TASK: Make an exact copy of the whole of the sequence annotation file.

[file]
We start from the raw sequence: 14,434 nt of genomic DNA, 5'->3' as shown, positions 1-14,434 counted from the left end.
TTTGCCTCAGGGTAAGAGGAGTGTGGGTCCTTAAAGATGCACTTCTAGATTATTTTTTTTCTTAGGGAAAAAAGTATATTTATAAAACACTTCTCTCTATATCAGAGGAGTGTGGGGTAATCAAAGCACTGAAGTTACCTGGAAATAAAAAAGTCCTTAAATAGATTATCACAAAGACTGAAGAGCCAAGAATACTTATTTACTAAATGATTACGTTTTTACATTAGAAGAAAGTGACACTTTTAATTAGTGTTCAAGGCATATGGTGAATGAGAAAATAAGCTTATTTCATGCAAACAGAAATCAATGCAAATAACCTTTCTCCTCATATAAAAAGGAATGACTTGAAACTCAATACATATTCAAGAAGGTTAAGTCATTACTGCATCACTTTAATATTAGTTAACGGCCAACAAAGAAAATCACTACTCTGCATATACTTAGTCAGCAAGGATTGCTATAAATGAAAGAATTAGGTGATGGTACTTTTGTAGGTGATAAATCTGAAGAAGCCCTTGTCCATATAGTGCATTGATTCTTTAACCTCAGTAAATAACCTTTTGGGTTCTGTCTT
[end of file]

We start from the raw sequence: 14,434 nt of genomic DNA, 5'->3' as shown, positions 1-14,434 counted from the left end.
TTTGCCTCAGGGTAAGAGGAGTGTGGGTCCTTAAAGATGCACTTCTAGATTATTTTTTTTCTTAGGGAAAAAAGTATATTTATAAAACACTTCTCTCTATATCAGAGGAGTGTGGGGTAATCAAAGCACTGAAGTTACCTGGAAATAAAAAAGTCCTTAAATAGATTATCACAAAGACTGAAGAGCCAAGAATACTTATTTACTAAATGATTACGTTTTTACATTAGAAGAAAGTGACACTTTTAATTAGTGTTCAAGGCATATGGTGAATGAGAAAATAAGCTTATTTCATGCAAACAGAAATCAATGCAAATAACCTTTCTCCTCATATAAAAAGGAATGACTTGAAACTCAATACATATTCAAGAAGGTTAAGTCATTACTGCATCACTTTAATATTAGTTAACGGCCAACAAAGAAAATCACTACTCTGCATATACTTAGTCAGCAAGGATTGCTATAAATGAAAGAATTAGGTGATGGTACTTTTGTAGGTGATAAATCTGAAGAAGCCCTTGTCCATATAGTGCATTGATTCTTTAACCTCAGTAAATAACCTTTTGGGTTCTGTCTT